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Catt v. M. Brown

United States District Court, W.D. Michigan, Southern Division

July 14, 2017

DANIEL CATT, Plaintiff,
v.
M. BROWN, Defendants.

          OPINION

          ROBERT J. JONKER CHIEF UNITED STATES DISTRICT JUDGE.

         This is a civil rights action brought by a state prisoner pursuant to 42 U.S.C. § 1983. The Court has granted Plaintiff leave to proceed in forma pauperis. Under the Prison Litigation Reform Act, Pub. L. No. 104-134, 110 Stat. 1321 (1996), the Court is required to dismiss any prisoner action brought under federal law if the complaint is frivolous, malicious, fails to state a claim upon which relief can be granted, or seeks monetary relief from a defendant immune from such relief. 28 U.S.C. §§ 1915(e)(2), 1915A; 42 U.S.C. § 1997e(c). The Court must read Plaintiff's pro se complaint indulgently, see Haines v. Kerner, 404 U.S. 519, 520 (1972), and accept Plaintiff's allegations as true, unless they are clearly irrational or wholly incredible. Denton v. Hernandez, 504 U.S. 25, 33 (1992). Applying these standards, Plaintiff's action will be dismissed for failure to state a claim.

         Factual Allegations

         Plaintiff is presently incarcerated with the Michigan Department of Corrections (MDOC) at the Oaks Correctional Facility(ECF) in Manistee, Michigan. The incident about which he complains occurred at that facility on February 4, 2017. On that date, at about 5:00 p.m., Plaintiff took his food slot hostage.[1] In response Defendant Corrections Officer Ward“assaulted” Plaintiff by pepper spraying Plaintiff in the face. Plaintiff then alleges: “After I was sprayed I called to [Defendant] Officer Forward, [Defendant] Officer Tayor, [Defendant] Sgt., Officer Brown and all the officers did help me get medi[c]al care after the assault happen[ed].” (Compl., ECF No. 1, PageID.3.) Plaintiff continues: “I was left in my cell from 5:00 pm-7:00am.”

         Plaintiff contends that Defendant Forward “should have known” about the incident because he was the control booth officer. (Id.) Plaintiff similarly states that Defendant Tayor “should have known” about the incident because Plaintiff covered his cell door window with paper apparently indicating to Defendant Tayor that Plaintiff wanted to talk Tayor about getting maced. (Id.) Plaintiff also contends that Defendant ECF Warden Thomas Mackie should have known about the assault because he should have been told. (Id.) Defendant Brown actually knew about the assault because he witnessed it. (Id.)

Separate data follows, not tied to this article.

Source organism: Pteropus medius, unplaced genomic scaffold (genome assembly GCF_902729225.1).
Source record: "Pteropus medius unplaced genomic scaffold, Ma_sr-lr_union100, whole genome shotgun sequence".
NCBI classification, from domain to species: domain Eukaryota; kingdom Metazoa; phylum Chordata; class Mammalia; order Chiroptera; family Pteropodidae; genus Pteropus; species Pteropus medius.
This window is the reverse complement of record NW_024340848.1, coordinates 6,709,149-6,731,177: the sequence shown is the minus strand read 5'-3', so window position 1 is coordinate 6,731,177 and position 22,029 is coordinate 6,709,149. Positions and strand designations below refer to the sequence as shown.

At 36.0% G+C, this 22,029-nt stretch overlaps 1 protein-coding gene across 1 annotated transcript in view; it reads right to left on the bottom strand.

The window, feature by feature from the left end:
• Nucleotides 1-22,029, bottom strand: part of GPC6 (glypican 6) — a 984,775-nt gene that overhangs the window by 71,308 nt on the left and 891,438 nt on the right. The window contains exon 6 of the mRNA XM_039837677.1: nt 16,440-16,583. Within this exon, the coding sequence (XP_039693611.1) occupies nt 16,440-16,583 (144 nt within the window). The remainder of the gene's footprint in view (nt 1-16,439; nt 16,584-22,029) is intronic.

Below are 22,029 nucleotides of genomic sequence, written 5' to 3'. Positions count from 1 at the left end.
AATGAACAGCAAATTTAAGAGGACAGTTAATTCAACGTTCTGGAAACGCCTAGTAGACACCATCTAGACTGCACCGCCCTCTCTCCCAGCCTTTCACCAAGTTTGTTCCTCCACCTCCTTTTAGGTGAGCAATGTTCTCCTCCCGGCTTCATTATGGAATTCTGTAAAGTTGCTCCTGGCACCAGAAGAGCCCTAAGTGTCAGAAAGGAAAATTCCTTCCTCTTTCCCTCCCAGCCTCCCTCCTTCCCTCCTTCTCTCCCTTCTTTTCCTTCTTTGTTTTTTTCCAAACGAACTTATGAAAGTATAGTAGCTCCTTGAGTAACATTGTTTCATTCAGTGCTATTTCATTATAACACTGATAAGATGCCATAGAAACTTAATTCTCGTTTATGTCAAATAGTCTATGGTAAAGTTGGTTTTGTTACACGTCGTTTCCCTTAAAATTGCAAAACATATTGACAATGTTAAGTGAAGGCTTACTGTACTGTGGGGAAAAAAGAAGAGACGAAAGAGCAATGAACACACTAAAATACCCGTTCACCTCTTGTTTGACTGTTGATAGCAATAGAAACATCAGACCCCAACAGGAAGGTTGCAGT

Plaintiff's complaint is admirably brief; however, in this instance, its brevity renders it somewhat cryptic. It seems likely that Plaintiff meant to allege that the Defendants did not get him medical care, but that is not what he alleged.

         Discussion

         I. Failure to state a claim

         A complaint may be dismissed for failure to state a claim if it fails “‘to give the defendant fair notice of what the . . . claim is and the grounds upon which it rests.'” Bell Atl. Corp. v. Twombly, 550 U.S. 544, 555 (2007) (quoting Conley v. Gibson, 355 U.S. 41, 47 (1957)). While a complaint need not contain detailed factual allegations, a plaintiff's allegations must include more than labels and conclusions. Twombly, 550 U.S. at 555; Ashcroft v. Iqbal, 556 U.S. 662, 678 (2009) (“Threadbare recitals of the elements of a cause of action, supported by mere conclusory statements, do not suffice.”). The court must determine whether the complaint contains “enough facts to state a claim to relief that is plausible on its face.” Twombly, 550 U.S. at 570. “A claim has facial plausibility when the plaintiff pleads factual content that allows the court to draw the reasonable inference that the defendant is liable for the misconduct alleged.” Iqbal, 556 U.S. at 679. Although the plausibility standard is not equivalent to a “‘probability requirement, ' . . . it asks for more than a sheer possibility that a defendant has acted unlawfully.” Iqbal, 556 U.S. at 678 (quoting Twombly, 550 U.S. at 556). “[W]here the well-pleaded facts do not permit the court to infer more than the mere possibility of misconduct, the complaint has alleged - but it has not ‘show[n]' - that the pleader is entitled to relief.” Iqbal, 556 U.S. at 679 (quoting Fed.R.Civ.P. 8(a)(2)); see also Hill v. Lappin, 630 F.3d 468, 470-71 (6th Cir. 2010) (holding that the Twombly/Iqbal plausibility standard applies to dismissals of prisoner cases on initial review under 28 U.S.C. §§ 1915A(b)(1) and 1915(e)(2)(B)(i)).